Wednesday, June 25, 2008

Squeezing your Filesize (KB) - Tutorial

There are lots of cases where you want to squeeze a picture's filesize. Sometimes a small picture can be 250+ KB while a bigger picture can be only 10KB. This is because of the different filetypes. Today I'm going to teach you, how to choose the optimal filetype for your picture. Although this tutorial uses GIMP (all the instructions about plugins and menus are for GIMP), this should help users of other programs that have basic understanding of their program. First of all, let's get to know the 3 common picture file types: Jpeg (aka Jpg) - Joint Photographic Experts Group. A filetype that has many compression options. Anything from ppor quality to high quality. PNG - Portable Network Graphics. A filetype for high quality pictures. Unlike JPG, this filetype supports transparency and semi-transparency. Compression is based on the amount of colors in your picture. The less colors you have, the smaller the filesize will be. Gif - Graphics Interchange Format. Supports animation and transparency. The main limitation on the filetype is that it's limited for only 256 colors per picture. The only reason to choose this filetype, is if you have an animation. If your picture has only few colors, or if it has transparency, I recomend using PNG. Otherwise, use JPG. I'm going to use the picture below for the tutorial:

Jpg - How? I recomend using Jpg when you really need to squeez a file. Let's save the picture as a jpg. Assuming you are using GIMP, Go to the save as screen and type MyFile.jpg to save it as a jpg. If it has more then 1 layer or a layer mask you might get an export screen. Click Export. Now you should see this screen:

Check the box that says "Show preview in image window" to see a preview with the final quality. I got this:

As you can see, there is some loss of quality. So let's increase the quality to 100:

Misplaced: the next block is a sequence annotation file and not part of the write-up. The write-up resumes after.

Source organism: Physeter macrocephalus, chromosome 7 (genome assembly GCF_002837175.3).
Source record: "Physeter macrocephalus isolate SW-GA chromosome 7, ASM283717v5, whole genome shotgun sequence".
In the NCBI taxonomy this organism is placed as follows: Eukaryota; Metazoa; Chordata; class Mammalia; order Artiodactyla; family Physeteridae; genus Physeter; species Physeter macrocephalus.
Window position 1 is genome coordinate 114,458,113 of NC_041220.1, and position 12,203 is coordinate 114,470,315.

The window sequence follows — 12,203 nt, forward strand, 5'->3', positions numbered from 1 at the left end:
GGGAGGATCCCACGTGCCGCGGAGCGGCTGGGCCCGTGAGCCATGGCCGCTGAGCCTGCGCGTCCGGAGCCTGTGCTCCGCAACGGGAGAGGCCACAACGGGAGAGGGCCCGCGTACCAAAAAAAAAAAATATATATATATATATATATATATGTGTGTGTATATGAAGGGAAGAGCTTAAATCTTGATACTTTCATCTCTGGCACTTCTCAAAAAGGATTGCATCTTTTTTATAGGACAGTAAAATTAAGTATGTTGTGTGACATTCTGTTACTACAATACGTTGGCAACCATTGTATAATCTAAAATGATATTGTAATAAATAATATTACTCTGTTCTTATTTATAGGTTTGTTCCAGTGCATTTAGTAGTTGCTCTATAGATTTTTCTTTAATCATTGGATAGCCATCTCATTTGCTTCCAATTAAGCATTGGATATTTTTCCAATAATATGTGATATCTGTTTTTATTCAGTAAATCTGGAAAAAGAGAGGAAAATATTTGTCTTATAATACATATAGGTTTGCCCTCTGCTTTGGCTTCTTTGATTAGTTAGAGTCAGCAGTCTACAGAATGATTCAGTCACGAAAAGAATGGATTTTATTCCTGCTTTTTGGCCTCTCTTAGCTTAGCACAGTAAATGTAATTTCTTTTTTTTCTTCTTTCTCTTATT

This is nice, but a close look would reveal that there is some loss of quality - take a close look on the black line of the letter F, and compare it with the source. If you still need more quality, it's possible:

I clicked the '+' sign next to the advance options, and changed the subsampling to 1X1 1X1 1X1 (best quality). Now, it's almost impossible to find and loss of quality - this is good! Jpg Tips and Tricks:

  1. In order to reduce filesize, notice that the quality increases the filesize logerithmically. This means that decreasing the quality from 100 to 99 will decrease the filesize much more then decreasing the quality from 90 to 89. I usually try to save the Jpg on quality of 97.
  2. Changing the subsampling to 1X1 and reducing the quality, can sometimes give better results then the default subsampling (smallest file) with higher quality. Play with the subsampling and quality untill you find the best ratio between quality and filesize.
  3. Jpeg doesn't support indexed images - convert them to RGB or Grayscale before saving (Image->mode->RGB/Grayscale)
PNG - How? PNG supports transparency and semi transparency, and the filesize is usually based on the amount of different colors. When you save your image as a PNG when it has more then one layer, it will show this screen:

If your image has transparency in it, choose Merge Visible Layers, in order to merge all the layers to one layer while keeping the transparency (it won't affect the opened image, it will only tell the plugin how to work with the image). You should then see this screen: